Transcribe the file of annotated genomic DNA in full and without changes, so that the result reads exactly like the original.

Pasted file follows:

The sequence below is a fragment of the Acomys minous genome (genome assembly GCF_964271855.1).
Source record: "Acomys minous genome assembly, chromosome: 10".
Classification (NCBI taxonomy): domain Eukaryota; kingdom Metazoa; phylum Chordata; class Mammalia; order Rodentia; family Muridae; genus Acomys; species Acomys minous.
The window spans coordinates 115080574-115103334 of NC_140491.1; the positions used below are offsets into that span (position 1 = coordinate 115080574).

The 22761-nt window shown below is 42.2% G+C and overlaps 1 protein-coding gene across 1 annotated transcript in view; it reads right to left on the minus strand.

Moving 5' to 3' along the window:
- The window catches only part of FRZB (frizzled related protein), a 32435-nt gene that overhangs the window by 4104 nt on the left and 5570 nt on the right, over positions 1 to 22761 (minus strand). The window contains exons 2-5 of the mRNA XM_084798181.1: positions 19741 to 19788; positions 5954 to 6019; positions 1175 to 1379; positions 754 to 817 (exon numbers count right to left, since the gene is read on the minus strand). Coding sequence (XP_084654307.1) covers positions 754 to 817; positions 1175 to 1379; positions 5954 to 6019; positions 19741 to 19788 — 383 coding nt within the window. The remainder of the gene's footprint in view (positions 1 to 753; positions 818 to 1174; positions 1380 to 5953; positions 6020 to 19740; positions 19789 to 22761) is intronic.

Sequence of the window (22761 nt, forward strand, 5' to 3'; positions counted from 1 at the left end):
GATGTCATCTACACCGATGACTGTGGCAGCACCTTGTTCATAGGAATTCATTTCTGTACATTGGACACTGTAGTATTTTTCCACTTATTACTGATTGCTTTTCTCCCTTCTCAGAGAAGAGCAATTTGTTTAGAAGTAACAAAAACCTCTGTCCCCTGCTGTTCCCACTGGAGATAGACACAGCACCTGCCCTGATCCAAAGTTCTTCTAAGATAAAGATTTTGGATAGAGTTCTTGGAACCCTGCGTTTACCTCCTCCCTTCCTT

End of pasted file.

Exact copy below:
The sequence below is a fragment of the Acomys minous genome (genome assembly GCF_964271855.1).
Source record: "Acomys minous genome assembly, chromosome: 10".
Classification (NCBI taxonomy): domain Eukaryota; kingdom Metazoa; phylum Chordata; class Mammalia; order Rodentia; family Muridae; genus Acomys; species Acomys minous.
The window spans coordinates 115080574-115103334 of NC_140491.1; the positions used below are offsets into that span (position 1 = coordinate 115080574).

The 22761-nt window shown below is 42.2% G+C and overlaps 1 protein-coding gene across 1 annotated transcript in view; it reads right to left on the minus strand.

Moving 5' to 3' along the window:
- The window catches only part of FRZB (frizzled related protein), a 32435-nt gene that overhangs the window by 4104 nt on the left and 5570 nt on the right, over positions 1 to 22761 (minus strand). The window contains exons 2-5 of the mRNA XM_084798181.1: positions 19741 to 19788; positions 5954 to 6019; positions 1175 to 1379; positions 754 to 817 (exon numbers count right to left, since the gene is read on the minus strand). Coding sequence (XP_084654307.1) covers positions 754 to 817; positions 1175 to 1379; positions 5954 to 6019; positions 19741 to 19788 — 383 coding nt within the window. The remainder of the gene's footprint in view (positions 1 to 753; positions 818 to 1174; positions 1380 to 5953; positions 6020 to 19740; positions 19789 to 22761) is intronic.

Sequence of the window (22761 nt, forward strand, 5' to 3'; positions counted from 1 at the left end):
GATGTCATCTACACCGATGACTGTGGCAGCACCTTGTTCATAGGAATTCATTTCTGTACATTGGACACTGTAGTATTTTTCCACTTATTACTGATTGCTTTTCTCCCTTCTCAGAGAAGAGCAATTTGTTTAGAAGTAACAAAAACCTCTGTCCCCTGCTGTTCCCACTGGAGATAGACACAGCACCTGCCCTGATCCAAAGTTCTTCTAAGATAAAGATTTTGGATAGAGTTCTTGGAACCCTGCGTTTACCTCCTCCCTTCCTT